Many of the measures that FRACTAL undertakes have not been warmly recieved by government authorities in Belgrade. Being one of the few organizations to have a real reach into Kosovo and the Serbs of Kosovo, the Serbian government fears that FRACTAL will be able to promote better relations with these communities and the local government in Kosovo. This leads back, constantly, I have learned, to fear of tantamount recognition of the Kosovo by Serbs. Belgrade officials have proven that they will go to huge lengths to make sure that such a process of cooperation is not encouraged. Regardless, FRACTAL has formed strong relations with international organizations and local people alike, and the their projects are progressing promisingly.
I had the wonderful opportunity to go to Kosovo for the first time after a mere three days in the office in Belgrade. After a long drive, we came to the capital city of Pristina. Despite the pristine natural setting, poverty of the region is quite obvious. Furthermore, the maintained presence of international security organizations is notable- KFOR, UNMIK and NATO troops still roam the streets of Kosovo, especially in the high tension Serbian enclaves.
It was in the enclaves that we held our first few meetings in Kosovo. I am currently working on a project called Enclavia, along with another Dutch intern and team leaders. The project works with the International Civilian office, the ICO. The ICO is a cooperative international force that was established to help Kosovo create viable local institutions and administrative agencies.One of the central aims of the ICO is to help with the process of decentralization, as outlined by the Ahtisaari plan. 'Decentralization' has been a byword for for allowing Kosovo Serbs to run their affairs separately from the Albanian majority. New municipalities will be set up, and Serbs will be able to vote in their own representatives that will have more voice in Belgrade and Pristina alike. Pristina hopes that with more say in their local government, the Serbs will come to accept Kosovo's secession from Serbia and stop looking to Belgrade as their capital. Our main visits in Kosovo were aimed to educate Serb potential voters about the upcoming local elections, and the process of decentralization. Without the participation, the new municipalities will have no legitimacy, and the process will not be able to progress. Through local conferences and debates, FRACTAL has set about holding meetings to debate the sensitive topic. Many Serbs fear that voting in a Kosovo supported process will mean losing ground with Belgrade, which opposes any such cooperation. The debates were heated, and I really got a good sense of the the extant political tensions in Kosovo, as well as the main issues at hand. I look forward to seeing how the Enclavia project progresses, as we hold more debates and meetings with ICO and Serb envlave leaders.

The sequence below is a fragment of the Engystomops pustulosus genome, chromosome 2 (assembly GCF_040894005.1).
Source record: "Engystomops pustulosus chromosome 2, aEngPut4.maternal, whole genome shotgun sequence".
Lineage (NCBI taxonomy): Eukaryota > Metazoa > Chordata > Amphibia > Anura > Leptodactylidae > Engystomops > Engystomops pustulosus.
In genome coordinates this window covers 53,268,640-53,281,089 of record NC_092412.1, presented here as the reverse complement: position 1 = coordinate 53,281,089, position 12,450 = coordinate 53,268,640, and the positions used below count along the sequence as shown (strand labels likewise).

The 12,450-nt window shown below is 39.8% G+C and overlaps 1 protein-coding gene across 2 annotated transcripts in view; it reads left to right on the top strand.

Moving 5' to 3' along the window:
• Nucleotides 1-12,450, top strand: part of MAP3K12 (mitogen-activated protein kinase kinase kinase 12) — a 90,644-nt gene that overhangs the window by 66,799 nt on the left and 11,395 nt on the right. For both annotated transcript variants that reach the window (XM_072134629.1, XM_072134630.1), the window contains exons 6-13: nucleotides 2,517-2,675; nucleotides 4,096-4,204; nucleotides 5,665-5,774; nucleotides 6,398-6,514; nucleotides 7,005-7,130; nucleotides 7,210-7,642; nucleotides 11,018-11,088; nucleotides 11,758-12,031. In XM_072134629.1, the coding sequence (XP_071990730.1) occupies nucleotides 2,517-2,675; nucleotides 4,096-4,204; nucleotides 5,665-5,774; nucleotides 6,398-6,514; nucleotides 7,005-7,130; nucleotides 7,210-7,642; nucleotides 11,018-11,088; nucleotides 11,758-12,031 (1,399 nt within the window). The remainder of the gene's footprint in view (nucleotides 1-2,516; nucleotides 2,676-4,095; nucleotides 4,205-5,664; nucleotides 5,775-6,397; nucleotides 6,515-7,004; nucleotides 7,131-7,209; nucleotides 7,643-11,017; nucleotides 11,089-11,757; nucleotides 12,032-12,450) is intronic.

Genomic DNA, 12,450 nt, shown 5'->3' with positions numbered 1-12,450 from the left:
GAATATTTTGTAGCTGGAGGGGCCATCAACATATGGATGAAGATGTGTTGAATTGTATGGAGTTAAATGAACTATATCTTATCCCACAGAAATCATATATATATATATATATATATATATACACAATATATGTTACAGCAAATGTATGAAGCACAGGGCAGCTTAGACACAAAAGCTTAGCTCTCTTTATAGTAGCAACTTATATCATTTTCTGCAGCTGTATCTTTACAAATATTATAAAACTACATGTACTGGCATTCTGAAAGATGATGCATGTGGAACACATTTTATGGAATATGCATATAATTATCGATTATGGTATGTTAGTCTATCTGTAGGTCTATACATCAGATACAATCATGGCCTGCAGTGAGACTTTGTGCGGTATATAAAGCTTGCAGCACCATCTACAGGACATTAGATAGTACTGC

This Friday, I will be traveling to Novi Sad, Serbia's second biggest city. My colleague and I will be going to a conference called 'RECOM'. FRACTAL has been invited to the conference, along with organizations from all over the Balkans. RECOM is a coalition of civil society groups, artists, government officials and students, that is currently advocating the creation of a regional truth and reconciliation committee for the crimes during the 1990's. It is hoped that the proposed commission will investigate, establish, and publicly disclose the facts about war crimes and other serious human rights violations committed in the past on the territory of the former Yugoslavia. Being part of the conference will be especially interesting for me, as a South African. The truth and reconciliation committee in South Africa was one of the first commissions to see truth-telling as a meaningful way for societal healing after violent conflict. FRACTAL will especially be inviting youth participants to the conference, in an attempt to hear their views about the past and their future hopes for a regional truth commission. I will be in touch with some of the organizers of the RECOM, and will also be helping in research and networking to further support the initiative.
So far my work with FRACTAL has been really exciting. I see myself really being involved in the next 7 or 8 weeks with the current projects. I feel privileged to been given this exciting opportunity, and I think I will learn an immense amount during my time in Belgrade!
Till next time,